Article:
The encryption process is broken down into three elements. Digital Identification, involves the signed digital key pair, programmed to the 'crypto' card. No record is kept of these keys after manufacture and any unauthorised attempt to access the information via scanning, or via mechanical devices, results in the destruction of the card. Next is the Authentication step, where two Enigma 2 phones exchange keys and correctly identify each other, using 1024 bit RSA encryption. If either mobile at this point detects any third-party intrusion, the call will be automatically terminated. The final stage is Voice Encryption, which uses an equally powerful AES 256 bit session key that is randomly created, during the Authentication step. This is unique to every call that is made, or received.

Software upgrades

The whole process from pressing the encryption button on the front of the phone, to the start of the conversation, takes around seven seconds. This remains the standard speed, even if you're calling across the globe. We found that the entire process was smooth and simple to operate, especially as no extended number sequences have to be punched in, before secure calls can be made. In addition, the clarity of the line and voices was exceptionally good, thanks in part to IntSec's CrystalSpeech echo cancellation system.

The Enigma 2 is a Tri-band 900/1800/1900 MHz mobile phone, so you can literally take it with you anywhere. In terms of battery life, you can manage four hours of encrypted calls before you need to recharge (a more generous 180 hours on standby). Unencrypted calls can also be made in the usual way, and you have both GPRS internet access and Bluetooth, for hands-free operation. IntSec has also promised future software upgrades, which will enable encrypted text and picture messaging. This will hopefully prevent Scarlett Johansson's nude photos being spread round the Web again, or government aides being caught texting embarrassing messages, about their employer's incompetence.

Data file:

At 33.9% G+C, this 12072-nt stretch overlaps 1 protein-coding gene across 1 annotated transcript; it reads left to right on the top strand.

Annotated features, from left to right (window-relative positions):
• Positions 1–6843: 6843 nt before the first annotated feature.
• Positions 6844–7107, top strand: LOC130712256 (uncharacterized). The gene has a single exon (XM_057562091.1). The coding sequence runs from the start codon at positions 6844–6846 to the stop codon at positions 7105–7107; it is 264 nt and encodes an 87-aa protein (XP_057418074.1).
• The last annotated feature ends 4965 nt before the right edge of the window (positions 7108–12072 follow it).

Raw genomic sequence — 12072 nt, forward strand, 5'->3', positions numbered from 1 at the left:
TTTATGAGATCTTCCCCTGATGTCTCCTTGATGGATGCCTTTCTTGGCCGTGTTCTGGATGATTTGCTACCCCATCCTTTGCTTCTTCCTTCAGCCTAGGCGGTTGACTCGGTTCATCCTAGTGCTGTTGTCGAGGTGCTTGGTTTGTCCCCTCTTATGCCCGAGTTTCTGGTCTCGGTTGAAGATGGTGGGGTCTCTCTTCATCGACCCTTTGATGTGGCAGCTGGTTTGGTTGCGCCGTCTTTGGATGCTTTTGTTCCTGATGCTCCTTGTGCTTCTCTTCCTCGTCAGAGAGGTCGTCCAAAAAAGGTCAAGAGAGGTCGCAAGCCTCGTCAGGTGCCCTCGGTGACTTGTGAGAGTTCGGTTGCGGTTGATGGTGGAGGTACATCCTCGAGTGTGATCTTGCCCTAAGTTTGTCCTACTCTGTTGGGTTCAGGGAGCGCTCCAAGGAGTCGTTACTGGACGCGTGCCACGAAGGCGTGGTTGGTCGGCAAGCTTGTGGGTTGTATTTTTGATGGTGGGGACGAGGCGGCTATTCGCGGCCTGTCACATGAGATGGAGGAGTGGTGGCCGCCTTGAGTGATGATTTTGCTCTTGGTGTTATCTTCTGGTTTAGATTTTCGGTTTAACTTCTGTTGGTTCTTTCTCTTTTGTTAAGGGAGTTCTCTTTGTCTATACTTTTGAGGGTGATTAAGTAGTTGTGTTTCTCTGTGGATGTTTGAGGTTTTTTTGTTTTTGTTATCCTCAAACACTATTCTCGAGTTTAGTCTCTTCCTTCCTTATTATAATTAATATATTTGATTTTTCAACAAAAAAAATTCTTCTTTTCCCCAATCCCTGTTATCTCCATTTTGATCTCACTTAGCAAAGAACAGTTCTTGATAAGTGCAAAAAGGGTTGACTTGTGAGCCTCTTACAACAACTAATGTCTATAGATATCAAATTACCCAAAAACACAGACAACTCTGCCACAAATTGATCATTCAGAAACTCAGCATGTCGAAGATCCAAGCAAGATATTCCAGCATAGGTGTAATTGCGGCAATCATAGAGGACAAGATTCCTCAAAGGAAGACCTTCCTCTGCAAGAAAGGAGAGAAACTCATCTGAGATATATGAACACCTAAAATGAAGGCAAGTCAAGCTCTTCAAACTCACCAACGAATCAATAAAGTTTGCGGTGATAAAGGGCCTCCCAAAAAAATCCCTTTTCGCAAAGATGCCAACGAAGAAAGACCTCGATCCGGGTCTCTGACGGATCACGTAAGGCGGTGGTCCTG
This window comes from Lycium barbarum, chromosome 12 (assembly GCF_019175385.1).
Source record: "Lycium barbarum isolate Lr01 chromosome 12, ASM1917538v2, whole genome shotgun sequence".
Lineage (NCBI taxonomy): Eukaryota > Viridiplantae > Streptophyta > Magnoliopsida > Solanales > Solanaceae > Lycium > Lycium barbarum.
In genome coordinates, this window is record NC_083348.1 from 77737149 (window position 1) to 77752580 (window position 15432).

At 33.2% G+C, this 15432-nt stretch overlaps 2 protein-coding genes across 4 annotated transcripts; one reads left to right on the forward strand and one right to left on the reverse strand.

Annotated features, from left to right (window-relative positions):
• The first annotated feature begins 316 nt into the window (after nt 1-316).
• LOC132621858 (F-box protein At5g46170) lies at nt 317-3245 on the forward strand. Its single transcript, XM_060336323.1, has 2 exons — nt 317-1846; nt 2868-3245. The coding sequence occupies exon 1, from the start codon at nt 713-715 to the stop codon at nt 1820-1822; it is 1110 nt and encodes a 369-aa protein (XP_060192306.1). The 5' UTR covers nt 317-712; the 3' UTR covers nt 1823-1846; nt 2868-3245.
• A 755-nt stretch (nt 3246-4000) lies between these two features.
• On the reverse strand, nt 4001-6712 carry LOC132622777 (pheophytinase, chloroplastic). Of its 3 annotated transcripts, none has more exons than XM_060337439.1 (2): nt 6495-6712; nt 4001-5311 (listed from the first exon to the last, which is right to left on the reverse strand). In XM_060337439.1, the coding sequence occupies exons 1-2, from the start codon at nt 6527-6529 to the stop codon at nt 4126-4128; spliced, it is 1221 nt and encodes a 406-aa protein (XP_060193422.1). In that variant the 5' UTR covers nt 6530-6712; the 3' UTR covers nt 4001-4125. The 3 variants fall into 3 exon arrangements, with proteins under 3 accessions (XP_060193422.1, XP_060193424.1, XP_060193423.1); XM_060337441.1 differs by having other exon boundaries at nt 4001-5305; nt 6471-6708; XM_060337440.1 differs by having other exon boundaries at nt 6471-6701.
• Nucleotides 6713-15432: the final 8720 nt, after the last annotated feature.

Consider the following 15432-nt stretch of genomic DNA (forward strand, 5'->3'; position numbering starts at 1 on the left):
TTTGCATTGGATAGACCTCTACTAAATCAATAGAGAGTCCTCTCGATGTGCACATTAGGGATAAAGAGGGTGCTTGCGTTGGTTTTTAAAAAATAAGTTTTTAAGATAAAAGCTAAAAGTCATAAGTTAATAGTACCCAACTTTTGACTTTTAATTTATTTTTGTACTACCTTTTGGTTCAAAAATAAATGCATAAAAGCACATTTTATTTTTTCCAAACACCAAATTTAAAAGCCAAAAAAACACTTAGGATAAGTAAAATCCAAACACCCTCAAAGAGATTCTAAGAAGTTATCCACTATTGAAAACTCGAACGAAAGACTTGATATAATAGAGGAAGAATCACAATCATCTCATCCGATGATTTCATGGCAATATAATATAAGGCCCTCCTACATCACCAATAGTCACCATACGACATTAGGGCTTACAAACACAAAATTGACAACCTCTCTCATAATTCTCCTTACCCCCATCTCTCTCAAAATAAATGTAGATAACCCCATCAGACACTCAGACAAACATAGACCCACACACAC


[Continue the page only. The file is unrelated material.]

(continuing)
There is absolutely no doubt that IntSec has come up with as near fool proof, a security mobile phone, as is currently possible and that it will be a strong seller for celebs, spooks and government agencies. It is a shame the phone itself is not more modern or ruggedized, for the steep price that you have to pay.

Pros: Excellent secure encryption, good voice quality.

Cons: Flimsy plastic build with no protection from shock or the elements.

Score: 8/10

Manufacturer: Tripleton

Price: £1320 inc. VAT


  • 1024bit RSA encryption for key exchange and 256bit AES encryption for voice, with a hardware random number generator for exceptionally high security
  • GSM tri-band 900/1800/1900 MHz • GPRS internet access for web and email
  • Bluetooth handsfree (for non-crypto calls only)
  • Micro SD card storage up to 8GB (2GB supplied)
  • 3.0 megapixel camera
  • MP3 ringtones and music, FM radio
  • Apps including calendar, world clock, calculator
  • USB charging and mass storage
  • SMS text messaging - encrypted messaging coming soon
  • MMS picture messaging - encrypted messaging coming soon
  • Dimensions (HxWxD): 116 x 50 x 15mm
  • Weight: 95g
  • 2.4in colour display, 240 x 320 pixels 256k colours
  • Standby time: 180 hours (dependent on network conditions)
  • Talk time: 4 hours (dependent on network conditions)
  • Compatible with the original Tripleton Enigma phone